Fading Inner Suburbs? A Historio-Spatial Analysis of Prosperity Indicators in the Urban Zones of the 15 Largest Census Metropolitan Areas.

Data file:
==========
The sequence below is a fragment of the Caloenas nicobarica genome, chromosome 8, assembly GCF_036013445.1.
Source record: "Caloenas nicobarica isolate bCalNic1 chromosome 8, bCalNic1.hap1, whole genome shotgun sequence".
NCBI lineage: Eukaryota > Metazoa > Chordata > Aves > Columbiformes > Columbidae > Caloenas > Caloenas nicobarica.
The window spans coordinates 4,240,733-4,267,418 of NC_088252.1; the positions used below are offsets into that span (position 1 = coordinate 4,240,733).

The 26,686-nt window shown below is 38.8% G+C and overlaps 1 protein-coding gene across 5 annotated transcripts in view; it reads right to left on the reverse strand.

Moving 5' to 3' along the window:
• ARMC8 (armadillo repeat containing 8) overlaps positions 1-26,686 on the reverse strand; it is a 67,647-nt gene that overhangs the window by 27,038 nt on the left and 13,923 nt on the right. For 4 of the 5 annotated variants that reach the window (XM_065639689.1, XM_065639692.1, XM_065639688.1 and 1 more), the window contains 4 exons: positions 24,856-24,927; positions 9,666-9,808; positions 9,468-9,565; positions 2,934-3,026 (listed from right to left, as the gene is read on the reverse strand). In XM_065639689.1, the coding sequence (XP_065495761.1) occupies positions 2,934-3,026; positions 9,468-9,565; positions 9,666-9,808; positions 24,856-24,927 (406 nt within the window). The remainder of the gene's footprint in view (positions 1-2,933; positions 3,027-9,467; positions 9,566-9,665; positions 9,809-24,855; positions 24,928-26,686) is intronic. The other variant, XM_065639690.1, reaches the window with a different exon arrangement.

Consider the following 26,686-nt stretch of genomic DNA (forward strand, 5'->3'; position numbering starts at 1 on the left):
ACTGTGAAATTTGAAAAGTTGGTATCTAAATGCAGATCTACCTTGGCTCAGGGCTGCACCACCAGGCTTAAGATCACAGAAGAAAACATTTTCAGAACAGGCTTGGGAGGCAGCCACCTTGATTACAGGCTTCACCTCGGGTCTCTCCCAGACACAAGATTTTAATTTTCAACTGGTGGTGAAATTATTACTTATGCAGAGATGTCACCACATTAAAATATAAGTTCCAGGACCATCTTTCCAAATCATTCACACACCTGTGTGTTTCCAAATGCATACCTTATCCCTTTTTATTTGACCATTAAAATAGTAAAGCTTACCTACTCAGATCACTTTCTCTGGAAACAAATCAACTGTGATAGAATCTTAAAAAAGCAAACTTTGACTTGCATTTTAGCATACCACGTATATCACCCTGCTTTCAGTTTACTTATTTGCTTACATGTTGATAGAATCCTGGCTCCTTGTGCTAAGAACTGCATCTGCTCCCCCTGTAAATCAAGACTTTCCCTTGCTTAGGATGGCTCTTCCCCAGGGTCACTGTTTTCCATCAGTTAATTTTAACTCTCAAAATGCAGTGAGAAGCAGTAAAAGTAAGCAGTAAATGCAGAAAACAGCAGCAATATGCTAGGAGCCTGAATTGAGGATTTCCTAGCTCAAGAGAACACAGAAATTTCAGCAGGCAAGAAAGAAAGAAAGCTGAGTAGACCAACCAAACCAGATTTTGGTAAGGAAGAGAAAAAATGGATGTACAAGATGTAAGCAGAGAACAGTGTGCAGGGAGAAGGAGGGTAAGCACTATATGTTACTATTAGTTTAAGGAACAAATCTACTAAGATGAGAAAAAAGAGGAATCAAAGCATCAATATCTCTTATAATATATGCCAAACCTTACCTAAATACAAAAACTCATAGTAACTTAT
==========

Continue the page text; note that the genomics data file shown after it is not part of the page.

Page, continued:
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The possibility of urban decline in metropolitan post-war inner suburbs is currently being examined in the planning literature, particularly in the United States. Inner suburbs are built between 1946 and 1971 and are therefore older and structurally different from the later suburbs. At the same time, they lack the amenities of the core and the inner cities. This thesis aims to examine whether inner suburban decline is occurring in Canada. 15 largest Census Metropolitan Areas (CMAs) are selected for the purpose of this study. All CMAs are then separated into five urban zones: the core, the inner suburbs, the outer suburbs, and the fringe/exurbs. All zones are then assessed for decline based on relative changes in median household income, average dwelling values, and average gross rent in the period between 1986 and 2006. Subsequently, nine of the largest CMAs are also assessed for declines in the prosperity factor and the exclusivity factor. These variables are extracted via a factor analysis which includes variables measuring demographic, socio-economic, and housing characteristics. Results indicate that inner suburbs declined in median household income, the average value of dwelling, and the prosperity factor measures. In contrast, average gross rent and the exclusivity factor showed less clear results. Overall, the results obtained in this study suggest that Canada’s inner suburbs are experiencing decline. The possible causes of inner suburban decline remain poorly understood. A number of possible explanations are offered, ranging from the lack of urban appeal of the inner suburbs, the decline of the industrial employment sector, to aging housing stock, the movement of displaced low-income immigrants, and the aging of seniors with limited income. More research is necessary in order to establish plausible mechanisms beyond preliminary speculation. A number of policy approaches to inner suburban decline are outlined. Emphasis is placed on the revitalization of housing, greater cooperation between metropolitan regions and implementation of smart growth strategies. Further research avenues include the confirmation of the phenomenon in Canada, as well as policy case studies examining the success of planning approaches in arresting inner suburban decline.